Tag Archives: air travel

Shoes Can Change Lives

4 Jun

Really, they can. Literally and figuratively. Two cases in point.

Case 1: Shoes as Figurative Life-Savers

Me, at the Charlotte, NC airport. It’s 6 pm, and I’ve been wearing 3-inch heels since I left Columbus 12 hours ago for a business meeting here. I’ve got an hour to kill before my flight leaves to go back home. My feet hurt.

When I packed my bag for this trip, the thought occurred that it MIGHT be a good idea to bring my Birkenstocks for the hike through the airport to and from, but since it’s only a one-day trip I though I could tough it out and keep my bag light.

BAD IDEA! With such a long day under my belt, it would feel so good to slip on those Birkenstocks right about now. But sadly, they are at home on my shoe rack.

This airport has a Body Shop, various decent food options and the typical airport sundry shops. Is there a women’s shoe shop? No. They do, by the way, have a Johnston & Murphy — an upscale men’s shoe store. (NOTE: Some of their stores, including the online one, sell women’s shoes as well, but not this airport store.) I eyed some comfortable-looking men’s moccasins and flirted with the thought of buying them in a size for moi. Too expensive for this immediate need, although they look oh-so-soft.

Meanwhile, did I mention that my feet are killing me?

Question: What percentage of air travelers are female? I’d expect it to be slightly less than the population, so let’s say just shy of 50%. How many of these women, like me, travel for business (or pleasure) and make the unfortunate decision to wear heels? And what percentage of women like to buy shoes, anytime and anywhere? Do the math. I’d say that locating a women’s shoe store in a large airport would be a profitable decision.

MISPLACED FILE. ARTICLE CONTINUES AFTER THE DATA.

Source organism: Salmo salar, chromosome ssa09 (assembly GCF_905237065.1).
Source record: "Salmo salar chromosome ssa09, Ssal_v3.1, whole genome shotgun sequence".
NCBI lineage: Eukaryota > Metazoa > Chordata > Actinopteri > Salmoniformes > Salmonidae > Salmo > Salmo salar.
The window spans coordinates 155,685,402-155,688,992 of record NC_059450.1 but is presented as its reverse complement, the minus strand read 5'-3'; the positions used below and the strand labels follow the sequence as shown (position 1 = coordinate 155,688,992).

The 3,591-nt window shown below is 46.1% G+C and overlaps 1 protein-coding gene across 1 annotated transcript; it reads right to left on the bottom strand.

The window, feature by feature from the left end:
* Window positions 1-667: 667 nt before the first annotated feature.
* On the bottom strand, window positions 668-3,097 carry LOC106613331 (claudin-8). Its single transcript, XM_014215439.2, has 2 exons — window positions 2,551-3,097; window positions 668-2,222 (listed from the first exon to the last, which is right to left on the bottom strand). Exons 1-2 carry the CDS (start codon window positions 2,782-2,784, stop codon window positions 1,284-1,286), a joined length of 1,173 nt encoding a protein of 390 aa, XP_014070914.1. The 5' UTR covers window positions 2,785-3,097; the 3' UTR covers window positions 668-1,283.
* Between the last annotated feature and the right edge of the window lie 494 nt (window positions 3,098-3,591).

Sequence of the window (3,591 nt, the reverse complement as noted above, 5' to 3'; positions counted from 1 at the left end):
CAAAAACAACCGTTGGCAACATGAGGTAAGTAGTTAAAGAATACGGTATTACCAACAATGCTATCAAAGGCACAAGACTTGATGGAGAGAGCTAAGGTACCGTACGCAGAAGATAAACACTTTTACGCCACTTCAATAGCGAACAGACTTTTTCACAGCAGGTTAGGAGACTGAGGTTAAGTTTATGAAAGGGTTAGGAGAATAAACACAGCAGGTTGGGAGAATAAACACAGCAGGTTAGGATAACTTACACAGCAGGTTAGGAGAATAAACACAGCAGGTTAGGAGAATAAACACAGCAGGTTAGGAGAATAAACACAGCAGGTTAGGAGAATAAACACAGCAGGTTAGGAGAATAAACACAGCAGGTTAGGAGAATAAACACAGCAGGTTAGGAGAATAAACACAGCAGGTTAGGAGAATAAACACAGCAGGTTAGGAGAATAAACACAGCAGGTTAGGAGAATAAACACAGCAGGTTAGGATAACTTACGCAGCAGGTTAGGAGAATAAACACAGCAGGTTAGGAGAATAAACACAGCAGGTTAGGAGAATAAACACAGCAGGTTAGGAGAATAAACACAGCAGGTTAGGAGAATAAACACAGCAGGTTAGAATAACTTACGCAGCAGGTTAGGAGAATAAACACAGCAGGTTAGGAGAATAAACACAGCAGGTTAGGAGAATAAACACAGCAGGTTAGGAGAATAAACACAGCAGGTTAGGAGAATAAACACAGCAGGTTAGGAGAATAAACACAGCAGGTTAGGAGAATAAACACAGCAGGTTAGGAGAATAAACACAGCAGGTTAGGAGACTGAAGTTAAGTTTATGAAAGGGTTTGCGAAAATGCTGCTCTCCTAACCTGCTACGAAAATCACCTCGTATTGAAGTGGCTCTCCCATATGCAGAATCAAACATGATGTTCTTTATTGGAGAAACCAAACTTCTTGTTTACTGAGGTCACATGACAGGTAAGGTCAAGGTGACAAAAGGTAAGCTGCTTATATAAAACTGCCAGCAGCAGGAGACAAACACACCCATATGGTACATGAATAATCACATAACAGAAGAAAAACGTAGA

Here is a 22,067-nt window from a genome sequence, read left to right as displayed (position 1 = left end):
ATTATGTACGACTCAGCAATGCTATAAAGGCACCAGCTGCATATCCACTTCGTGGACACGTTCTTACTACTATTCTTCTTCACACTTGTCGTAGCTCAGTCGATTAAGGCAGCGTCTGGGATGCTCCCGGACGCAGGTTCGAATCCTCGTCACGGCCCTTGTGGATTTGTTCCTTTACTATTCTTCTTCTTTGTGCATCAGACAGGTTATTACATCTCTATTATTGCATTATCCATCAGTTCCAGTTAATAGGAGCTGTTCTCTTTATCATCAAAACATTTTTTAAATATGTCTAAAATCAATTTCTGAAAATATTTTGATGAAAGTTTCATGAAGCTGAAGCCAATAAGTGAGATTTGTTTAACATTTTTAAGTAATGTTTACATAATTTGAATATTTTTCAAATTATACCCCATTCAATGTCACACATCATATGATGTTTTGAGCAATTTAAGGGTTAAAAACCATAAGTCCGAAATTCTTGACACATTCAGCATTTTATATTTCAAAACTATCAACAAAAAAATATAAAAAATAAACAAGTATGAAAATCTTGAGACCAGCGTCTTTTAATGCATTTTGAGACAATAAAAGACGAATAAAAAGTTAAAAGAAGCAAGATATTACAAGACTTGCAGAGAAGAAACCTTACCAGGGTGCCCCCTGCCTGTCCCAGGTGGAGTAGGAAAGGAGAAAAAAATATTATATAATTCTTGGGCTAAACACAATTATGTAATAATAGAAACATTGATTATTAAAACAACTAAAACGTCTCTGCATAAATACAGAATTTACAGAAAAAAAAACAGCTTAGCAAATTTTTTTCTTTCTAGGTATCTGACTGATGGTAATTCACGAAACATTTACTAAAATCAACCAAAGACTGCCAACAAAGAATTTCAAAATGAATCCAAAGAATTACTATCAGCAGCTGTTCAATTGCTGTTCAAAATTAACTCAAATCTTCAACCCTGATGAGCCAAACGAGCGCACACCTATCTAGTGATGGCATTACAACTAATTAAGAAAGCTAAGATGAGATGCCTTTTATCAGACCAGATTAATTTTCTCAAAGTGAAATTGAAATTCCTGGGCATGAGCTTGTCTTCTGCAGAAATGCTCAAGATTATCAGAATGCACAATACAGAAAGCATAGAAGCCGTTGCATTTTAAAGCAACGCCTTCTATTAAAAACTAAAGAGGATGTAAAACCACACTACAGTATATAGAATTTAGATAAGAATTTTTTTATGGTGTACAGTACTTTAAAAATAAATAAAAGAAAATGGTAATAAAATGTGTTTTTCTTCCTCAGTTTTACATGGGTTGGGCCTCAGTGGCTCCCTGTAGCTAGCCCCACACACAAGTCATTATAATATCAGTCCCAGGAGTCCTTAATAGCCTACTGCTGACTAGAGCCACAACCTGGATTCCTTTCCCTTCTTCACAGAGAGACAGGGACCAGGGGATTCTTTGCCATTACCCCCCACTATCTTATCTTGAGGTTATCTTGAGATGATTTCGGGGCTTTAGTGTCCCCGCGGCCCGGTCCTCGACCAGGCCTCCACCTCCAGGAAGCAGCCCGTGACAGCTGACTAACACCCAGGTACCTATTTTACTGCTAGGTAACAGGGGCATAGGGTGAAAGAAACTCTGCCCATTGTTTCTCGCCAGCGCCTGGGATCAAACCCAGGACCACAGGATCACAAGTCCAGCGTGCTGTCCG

Or, as my feet are still killing me, wouldn’t the comfort store Brookstone have a reasonably priced pair of memory foam-type flip-flops? No, the closest thing I can find is a $50 pair of slippers (no, too much to spend) or a $50 three-pair package of fluffy socks (again, too expensive…although at this point I’d consider wearing a pair of socks on the long walk to the gate, if I could buy some for less than $10).

Another thought: Maybe the sundry shops sell Dr. Scholl’s Fast Flats, cheap flats ($12.99) that you can find at drugstores like Walgreens. Brilliant! Thinking about this, my feet are starting to breathe a sigh of relief. But the sundry shops don’t have them. I looked in all five sundry shops, by the way.

So, long story short, no comfortable option for my heels. And now that I’ve walked all over the place in the airport, my feet feel even worse. But it’s time for the flight now.

End of this case and lesson learned: A better decision when I arrived would have been to park myself in one of those rocking chairs and stay put.

Case 2: Shoes as Literal Life-Savers

TOMS Shoes is a company developed on this premise:

For every pair of shoes you buy, they give a pair to a child in need. They call it their “One for One Movement.”

How can shoes save lives, literally? Because walking around without shoes damages feet and creates disease. Living without shoes also decreases children’s chances of getting to and from school, reducing their ability to get access to a longer life and greater livelihood for themselves and their families.

So, the next time you buy new shoes, consider TOMS. Their prices range from $50-80, typically. I just bought these $69 wedges and adore them. They are stylish, very comfortable and make me feel like I’m giving back to someone every time I wear them. Because I am.